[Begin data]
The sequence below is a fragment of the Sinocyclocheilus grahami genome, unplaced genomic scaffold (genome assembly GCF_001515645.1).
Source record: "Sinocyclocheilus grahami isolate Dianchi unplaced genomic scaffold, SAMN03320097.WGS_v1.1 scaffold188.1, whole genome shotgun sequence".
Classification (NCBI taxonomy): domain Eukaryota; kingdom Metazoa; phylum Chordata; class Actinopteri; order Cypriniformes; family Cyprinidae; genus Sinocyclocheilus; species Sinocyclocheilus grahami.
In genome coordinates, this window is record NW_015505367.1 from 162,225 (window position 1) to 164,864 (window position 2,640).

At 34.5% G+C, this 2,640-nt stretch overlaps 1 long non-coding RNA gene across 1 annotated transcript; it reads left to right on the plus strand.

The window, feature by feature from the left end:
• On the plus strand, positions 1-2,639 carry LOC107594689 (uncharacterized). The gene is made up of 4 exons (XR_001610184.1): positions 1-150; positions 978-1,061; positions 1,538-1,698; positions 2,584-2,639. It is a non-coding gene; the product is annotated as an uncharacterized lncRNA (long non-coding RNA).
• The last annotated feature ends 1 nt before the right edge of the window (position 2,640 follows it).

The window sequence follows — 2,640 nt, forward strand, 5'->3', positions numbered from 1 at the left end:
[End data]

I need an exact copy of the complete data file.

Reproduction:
The sequence below is a fragment of the Sinocyclocheilus grahami genome, unplaced genomic scaffold (genome assembly GCF_001515645.1).
Source record: "Sinocyclocheilus grahami isolate Dianchi unplaced genomic scaffold, SAMN03320097.WGS_v1.1 scaffold188.1, whole genome shotgun sequence".
Classification (NCBI taxonomy): domain Eukaryota; kingdom Metazoa; phylum Chordata; class Actinopteri; order Cypriniformes; family Cyprinidae; genus Sinocyclocheilus; species Sinocyclocheilus grahami.
In genome coordinates, this window is record NW_015505367.1 from 162,225 (window position 1) to 164,864 (window position 2,640).

At 34.5% G+C, this 2,640-nt stretch overlaps 1 long non-coding RNA gene across 1 annotated transcript; it reads left to right on the plus strand.

The window, feature by feature from the left end:
• On the plus strand, positions 1-2,639 carry LOC107594689 (uncharacterized). The gene is made up of 4 exons (XR_001610184.1): positions 1-150; positions 978-1,061; positions 1,538-1,698; positions 2,584-2,639. It is a non-coding gene; the product is annotated as an uncharacterized lncRNA (long non-coding RNA).
• The last annotated feature ends 1 nt before the right edge of the window (position 2,640 follows it).

The window sequence follows — 2,640 nt, forward strand, 5'->3', positions numbered from 1 at the left end: